Can Social Media Grow Your Business by $11 million in 1 Year?

Amex CEO BootCamp

Yes it can, if you’re the homemaker turned entrepreneur who founded Lolly Wolly Doodle, and built her business almost entirely on Facebook. The children’s clothing maker generated $11 million in 2013, and has doubled its revenue every year since being founded in 2009, according to a lengthy profile in Inc. magazine.

Tips From the Experts

Brandi Temple, founder of Lolly Wolly Doodle, moderated a panel with representatives from Twitter, LinkedIn, and Pinterest at the Amex CEO BootCamp in New York earlier this week.The panelists discussed how to grow a small business using social media. Attendees also had the opportunity to attend breakout seminars hosted by each of the networks.

While she didn’t discuss her own company’s success story, in a video accompanying the Inc. profile, Brandi offered these seven “secrets” to budding entrepreneurs:

  • Treat each channel differently. While the channels may have similarities there are also differences and it’s very important to treat each one as its own business property.
  • Experiment, experiment, experiment. Try different things. Don’t be afraid to do something crazy because it might just work.
  • Be yourself. There’s no sense in getting tons of Likes if your message isn’t going to the people you really want to attract.
  • Make transactions seamless. Nobody wants to go through 20 steps to buy something. They want it fast and easy as possible.
  • Don’t be a business. You don’t want your customers to think that all you’re trying to do is sell something. Talk about things that are important to them in their daily lives.
  • Keep them on their toes. Put things up and down very quickly, tying into the social side of it, making it a game with your customers.
  • Buckle up. Because you’re going to go on a crazy ride on social media. This is especially true of Facebook, which she said seems to change its algorithms every week.

Search Gets More Sophisticated

All the social media networks have refined their analytics so they have a deep understanding of who their users are and their behaviors. It’s important to remember that each network is also a sophisticated search engine directing to you to the content you request. In the process, the networks are building a profile of each user.

Twitter’s Brin Sanders said Twitter is taking it a step further and trying to understand better what their members’ interests are, and not only by the terms they search.

I recently wrote a post for Keep Up with the Web in which I discussed how independent search engines are trying to get better at semantics, which is understanding the relationships between people, places and things to uncover what people want – their real interests. It appears the social networks are moving in the same direction.

Twitter’s 85 million active users generate 500 million tweets a day, Brin said. Business owners can to listen to what their customers are saying and learn about their needs as a foundation for a business and social media strategy.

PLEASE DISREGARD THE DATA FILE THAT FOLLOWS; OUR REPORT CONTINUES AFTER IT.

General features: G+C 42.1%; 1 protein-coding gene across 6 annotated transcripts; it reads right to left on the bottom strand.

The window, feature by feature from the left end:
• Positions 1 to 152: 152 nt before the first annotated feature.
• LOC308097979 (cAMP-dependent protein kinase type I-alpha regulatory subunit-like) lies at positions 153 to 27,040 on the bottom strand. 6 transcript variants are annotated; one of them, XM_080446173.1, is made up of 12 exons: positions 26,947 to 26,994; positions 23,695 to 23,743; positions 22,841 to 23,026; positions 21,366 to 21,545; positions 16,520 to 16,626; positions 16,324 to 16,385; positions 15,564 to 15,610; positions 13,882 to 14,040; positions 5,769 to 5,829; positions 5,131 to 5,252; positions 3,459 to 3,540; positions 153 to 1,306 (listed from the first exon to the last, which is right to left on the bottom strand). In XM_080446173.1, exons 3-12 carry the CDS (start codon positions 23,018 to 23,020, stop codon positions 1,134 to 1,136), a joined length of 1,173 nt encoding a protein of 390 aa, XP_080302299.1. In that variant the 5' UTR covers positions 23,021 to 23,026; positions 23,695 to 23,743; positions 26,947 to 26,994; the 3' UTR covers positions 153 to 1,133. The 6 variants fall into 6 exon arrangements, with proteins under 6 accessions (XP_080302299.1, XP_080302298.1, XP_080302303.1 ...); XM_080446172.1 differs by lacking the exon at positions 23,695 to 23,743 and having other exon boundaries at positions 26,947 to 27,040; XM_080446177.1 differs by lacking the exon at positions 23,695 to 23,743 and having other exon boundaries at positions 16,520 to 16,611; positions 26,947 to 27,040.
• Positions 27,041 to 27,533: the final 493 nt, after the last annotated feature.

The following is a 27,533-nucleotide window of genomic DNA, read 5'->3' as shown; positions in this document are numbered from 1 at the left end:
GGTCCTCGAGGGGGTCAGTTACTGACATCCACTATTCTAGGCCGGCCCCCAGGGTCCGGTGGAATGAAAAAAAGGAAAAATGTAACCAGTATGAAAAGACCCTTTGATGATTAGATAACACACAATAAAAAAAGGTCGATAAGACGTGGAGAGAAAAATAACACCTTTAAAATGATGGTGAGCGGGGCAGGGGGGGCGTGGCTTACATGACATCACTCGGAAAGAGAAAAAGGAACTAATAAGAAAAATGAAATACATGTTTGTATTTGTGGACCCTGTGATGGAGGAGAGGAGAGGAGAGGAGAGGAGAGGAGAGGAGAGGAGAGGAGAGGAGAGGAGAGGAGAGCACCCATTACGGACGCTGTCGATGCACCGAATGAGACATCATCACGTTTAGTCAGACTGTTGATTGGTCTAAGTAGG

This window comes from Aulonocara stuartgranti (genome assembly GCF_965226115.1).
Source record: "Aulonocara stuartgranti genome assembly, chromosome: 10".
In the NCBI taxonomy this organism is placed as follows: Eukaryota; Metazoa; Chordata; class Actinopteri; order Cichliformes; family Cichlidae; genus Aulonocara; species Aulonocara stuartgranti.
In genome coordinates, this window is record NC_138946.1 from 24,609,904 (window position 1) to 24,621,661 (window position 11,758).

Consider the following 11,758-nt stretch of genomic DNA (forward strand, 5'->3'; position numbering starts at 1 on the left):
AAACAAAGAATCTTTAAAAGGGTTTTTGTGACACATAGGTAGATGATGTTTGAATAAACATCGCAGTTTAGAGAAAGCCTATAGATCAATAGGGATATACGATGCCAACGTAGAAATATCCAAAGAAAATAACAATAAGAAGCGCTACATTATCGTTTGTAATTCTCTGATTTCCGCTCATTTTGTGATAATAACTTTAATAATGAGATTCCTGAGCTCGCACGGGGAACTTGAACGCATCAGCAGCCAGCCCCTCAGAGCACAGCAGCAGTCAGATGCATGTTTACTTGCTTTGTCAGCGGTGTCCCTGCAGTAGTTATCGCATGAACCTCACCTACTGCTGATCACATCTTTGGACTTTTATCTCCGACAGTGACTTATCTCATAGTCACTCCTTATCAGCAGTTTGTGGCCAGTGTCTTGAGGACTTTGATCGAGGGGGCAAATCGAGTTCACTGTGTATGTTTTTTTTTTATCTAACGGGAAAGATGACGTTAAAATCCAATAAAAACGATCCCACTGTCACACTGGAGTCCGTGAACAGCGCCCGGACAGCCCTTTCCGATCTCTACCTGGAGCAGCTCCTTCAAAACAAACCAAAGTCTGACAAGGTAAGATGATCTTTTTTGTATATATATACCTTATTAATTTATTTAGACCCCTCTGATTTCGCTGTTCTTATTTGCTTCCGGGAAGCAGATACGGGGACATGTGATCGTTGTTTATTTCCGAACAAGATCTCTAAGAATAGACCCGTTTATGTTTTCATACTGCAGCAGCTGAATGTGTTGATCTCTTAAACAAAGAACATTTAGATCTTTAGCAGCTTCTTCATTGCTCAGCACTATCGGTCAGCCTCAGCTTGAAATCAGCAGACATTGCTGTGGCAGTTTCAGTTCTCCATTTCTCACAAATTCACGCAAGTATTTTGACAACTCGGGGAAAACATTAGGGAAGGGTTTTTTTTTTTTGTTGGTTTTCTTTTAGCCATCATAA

Brin also announced that Twitter this week launched a Twitter Small Business Planner, “…a mobile app full of tactical guidance for small and medium-sized businesses (SMBs) in North America, the UK and Ireland.”

For the upcoming holiday season, Twitter is co-hosting a series of educational digital events with the Google Small Business Community, Square, HubSpotHootsuite and SproutSocial. Go to #SmallGoesBig to learn more.

Stacy Aronstein of LinkedIn said the biggest mistake people make on LinkedIn is not having a robust profile, including a photo. Members with a photo receive 14 times more views.

Your profile is your brand. After a meeting or conference the first thing people do is go back to their office and look you up on LinkedIn. It’s a missed opportunity to connect if your profile doesn’t reflect your brand. Be personal and approachable in your profile. Tell your story in the first person. Say “I” and “Me.” Engage with humans, not resumes.

LinkedIn’s two million Groups also enable members to engage with other members based on mutual interests to learn what customers and potential customers are talking about.

Following influencers, becoming active in Groups and following discussions all provide information about potential connections.

If you want help developing your brand on LinkedIn or leveraging the network’s other services, then visit the LinkedIn Small Business Resource Center.

Sandy Diao of Pinterest said companies test product ideas to see what gets pinned. They are making design decisions based on the trends they see on Pinterest.

If certain products are very popular they can be stocked in offline stores. Metrics around pins can inform a company’s offline marketing strategy.

Pins validate their choices. With their boards, human beings are organizing objects in their personal lives and communicating what’s resonating with them. Over time it’s possible to build an interest graph connecting all these objects and, Sandy said, feed more granular information to them.

The Bottom Line

Each network representative stressed that you need to know your goals for social media. Is it to sell products? Create awareness? Build your brand? Is it to engage your existing customers or reach new customers?

Don’t be afraid to experiment. See what works. Discard wasn’t doesn’t work and then try something new.

Listen to your customers and learn what they want and need. Engage with them and be approachable. Your metrics will tell you a lot about their interests.

Maybe in time if you follow the advice of the experts you can be the next Lolly Wooly Doodle.

Leave a Reply


  1. Wow! I think the biggest thing I derived from this very informative post is to treat each social media channel differently! That’s astounding and now that you mention it, it makes perfect sense!

  2. I had read the Inc. magazine article on Lolly Wolly Doodle when it came out a few months back. What she did for her company on social media made for an absolutely incredible read. She thought outside the box, kept her customers on their toes for sure, and was true to herself. It goes to show what experimenting with marketing on social media can do for a company.